Obama administration lifts age restriction on Plan B contraception
U.S. District Court judge approves FDA plan to allow the sale of Plan B One-Step emergency contraception without point-of-sale restrictions.
On June 12, 2013, Judge Edward Korman of the U.S. District Court for the Eastern District of New York lifted the age restriction on Plan B One-Step contraception as was necessary to fulfill his April order (pdf) to make the emergency pill widely available to women of all ages. Plan B One-Step is a drug made by Teva Pharmaceutical Industries that provides women with emergency contraception in a one-pill version, also known as the morning-after pill.
On April 5, 2013, Judge Korman had ordered the FDA to make emergency contraception available to all women without point-of-sale limitations after the FDA rejected a citizen’s petition to do so. Judge Korman considered the FDA’s rejection “arbitrary, capricious and unreasonable.” The lawsuit was brought in part by Nancy Northup, president of the Center for Reproductive Rights. Northup commended the judge’s decision as a move that will bring the drug out from behind the pharmacy counters and to the women who need it the most. On the other hand, opposing parties argue that the decision will cause a rise in price that will limit the drug’s availability to women living in poverty.
A federal judge eventually ruled in 2009 that the FDA must make Plan B available over the counter to all consumers ages seventeen and older.
Plan B was approved as a prescription drug in May of 1999. The George W. Bush Administration proved to be very restrictive in making Plan B available without a prescription. As a result, the FDA delayed in classifying Plan B as an over the counter drug for over a decade, making Plan B available without a prescription only to women above the age of eighteen. A federal judge eventually ruled in 2009 that the FDA must make Plan B available over the counter to all consumers ages seventeen and older within thirty days and advised the FDA to consider lifting all age restrictions.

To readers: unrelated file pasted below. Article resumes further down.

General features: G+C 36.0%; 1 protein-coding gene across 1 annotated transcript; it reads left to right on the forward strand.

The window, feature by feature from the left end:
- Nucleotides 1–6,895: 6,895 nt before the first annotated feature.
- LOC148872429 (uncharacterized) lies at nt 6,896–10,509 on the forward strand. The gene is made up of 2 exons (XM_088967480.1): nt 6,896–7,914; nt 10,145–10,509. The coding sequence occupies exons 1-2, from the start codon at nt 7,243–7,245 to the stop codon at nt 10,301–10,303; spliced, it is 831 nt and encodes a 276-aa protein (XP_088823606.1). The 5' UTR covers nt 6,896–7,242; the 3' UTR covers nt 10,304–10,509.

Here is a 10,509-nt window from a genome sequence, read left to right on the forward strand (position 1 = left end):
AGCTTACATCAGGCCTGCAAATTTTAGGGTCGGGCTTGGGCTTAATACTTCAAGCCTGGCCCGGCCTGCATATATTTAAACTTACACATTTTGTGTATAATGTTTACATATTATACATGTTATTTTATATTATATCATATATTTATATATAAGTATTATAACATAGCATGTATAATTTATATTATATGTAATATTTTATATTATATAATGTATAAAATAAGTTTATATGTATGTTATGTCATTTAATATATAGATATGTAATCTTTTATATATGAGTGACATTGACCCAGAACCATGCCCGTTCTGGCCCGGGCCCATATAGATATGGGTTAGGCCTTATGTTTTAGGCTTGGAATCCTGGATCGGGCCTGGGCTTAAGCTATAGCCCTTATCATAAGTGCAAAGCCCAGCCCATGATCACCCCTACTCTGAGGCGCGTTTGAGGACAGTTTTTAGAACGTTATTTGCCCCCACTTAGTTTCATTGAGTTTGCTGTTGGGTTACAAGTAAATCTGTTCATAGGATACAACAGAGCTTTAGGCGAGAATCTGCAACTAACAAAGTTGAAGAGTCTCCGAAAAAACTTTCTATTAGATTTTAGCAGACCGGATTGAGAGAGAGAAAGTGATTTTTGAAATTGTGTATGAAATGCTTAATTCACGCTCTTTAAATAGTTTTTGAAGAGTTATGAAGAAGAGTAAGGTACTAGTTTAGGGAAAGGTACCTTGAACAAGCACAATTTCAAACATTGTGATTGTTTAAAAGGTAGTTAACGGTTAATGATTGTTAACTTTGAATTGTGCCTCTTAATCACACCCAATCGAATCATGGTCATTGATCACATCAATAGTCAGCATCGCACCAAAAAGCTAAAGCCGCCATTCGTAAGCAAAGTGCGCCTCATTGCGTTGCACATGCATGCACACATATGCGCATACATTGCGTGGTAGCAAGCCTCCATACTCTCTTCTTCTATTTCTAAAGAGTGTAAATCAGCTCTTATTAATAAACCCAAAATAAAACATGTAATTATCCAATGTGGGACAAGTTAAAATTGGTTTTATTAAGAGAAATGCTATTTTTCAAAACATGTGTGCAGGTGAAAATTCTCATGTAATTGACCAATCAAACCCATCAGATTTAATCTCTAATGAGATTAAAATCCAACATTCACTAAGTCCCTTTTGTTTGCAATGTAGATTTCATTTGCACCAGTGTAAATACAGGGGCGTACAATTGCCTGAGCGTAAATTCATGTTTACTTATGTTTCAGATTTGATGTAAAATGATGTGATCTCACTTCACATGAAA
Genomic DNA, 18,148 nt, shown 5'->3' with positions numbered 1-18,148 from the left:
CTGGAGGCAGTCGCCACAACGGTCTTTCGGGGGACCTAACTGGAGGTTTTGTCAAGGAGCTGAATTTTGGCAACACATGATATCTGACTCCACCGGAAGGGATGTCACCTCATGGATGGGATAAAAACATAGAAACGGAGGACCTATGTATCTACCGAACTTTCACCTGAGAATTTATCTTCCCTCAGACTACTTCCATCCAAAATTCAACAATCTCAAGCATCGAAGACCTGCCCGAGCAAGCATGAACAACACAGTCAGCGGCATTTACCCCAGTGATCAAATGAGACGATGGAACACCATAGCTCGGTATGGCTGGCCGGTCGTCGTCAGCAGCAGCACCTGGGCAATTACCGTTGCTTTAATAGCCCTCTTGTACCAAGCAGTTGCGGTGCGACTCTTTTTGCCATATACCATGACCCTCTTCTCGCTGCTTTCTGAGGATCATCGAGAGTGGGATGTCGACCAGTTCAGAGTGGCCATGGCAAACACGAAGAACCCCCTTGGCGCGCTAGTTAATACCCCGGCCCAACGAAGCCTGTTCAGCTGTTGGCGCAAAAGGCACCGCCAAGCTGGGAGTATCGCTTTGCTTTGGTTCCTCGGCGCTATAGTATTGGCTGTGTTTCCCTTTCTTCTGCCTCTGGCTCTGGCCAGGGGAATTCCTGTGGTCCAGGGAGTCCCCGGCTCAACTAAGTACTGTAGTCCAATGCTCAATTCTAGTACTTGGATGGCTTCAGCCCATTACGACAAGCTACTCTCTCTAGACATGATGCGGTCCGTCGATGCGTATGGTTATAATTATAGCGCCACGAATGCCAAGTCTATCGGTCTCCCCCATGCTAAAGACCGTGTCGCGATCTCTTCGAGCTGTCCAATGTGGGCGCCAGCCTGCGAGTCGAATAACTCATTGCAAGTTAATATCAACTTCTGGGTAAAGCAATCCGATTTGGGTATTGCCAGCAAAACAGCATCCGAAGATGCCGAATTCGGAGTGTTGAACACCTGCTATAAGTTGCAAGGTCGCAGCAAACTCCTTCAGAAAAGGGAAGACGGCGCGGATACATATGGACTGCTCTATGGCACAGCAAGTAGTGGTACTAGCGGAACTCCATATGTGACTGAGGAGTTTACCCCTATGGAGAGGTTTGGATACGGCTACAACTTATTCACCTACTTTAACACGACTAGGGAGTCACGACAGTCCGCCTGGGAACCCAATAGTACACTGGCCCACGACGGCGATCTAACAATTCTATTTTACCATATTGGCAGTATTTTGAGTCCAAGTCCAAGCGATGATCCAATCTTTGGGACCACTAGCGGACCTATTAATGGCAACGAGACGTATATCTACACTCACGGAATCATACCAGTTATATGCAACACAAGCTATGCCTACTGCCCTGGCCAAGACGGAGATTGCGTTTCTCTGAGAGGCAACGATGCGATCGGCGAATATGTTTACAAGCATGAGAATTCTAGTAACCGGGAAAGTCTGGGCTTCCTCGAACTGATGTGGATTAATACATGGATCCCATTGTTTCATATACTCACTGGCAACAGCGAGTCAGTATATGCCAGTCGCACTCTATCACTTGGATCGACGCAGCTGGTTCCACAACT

Teva Pharmaceutical Industries submitted studies on females under the age of seventeen in February 2011 to the FDA, and, in December of that year, the FDA was set to approve the drug’s over-the-counter availability without an age restriction, which was initially blocked by Secretary of Health and Human Services Kathleen Sebelius. After Judge Korman ordered to FDA to allow over -the-counter sales without an age restriction in April 2013, the FDA approved the sale of Plan B One-Step on the shelf to females ages fifteen and older.
According to proponents of the order, the issue in this case is the statutory and regulatory scheme rather than the conduct of adolescents.
Laura Ingraham of Fox & Friends argued that the Obama administration’s plan to lift the restrictions on Plan B was a “good deal for pedophiles and statutory rapists.” She further stated that selling Plan B without restrictions sends the message that daughters and boyfriends can go out to a pharmacy and get a bunch of hormone pills for little girls. However, the legal issues surrounding lifting the restrictions on Plan B in the court order do not involve adolescents engaging in illegal conduct resulting in the need for Plan B.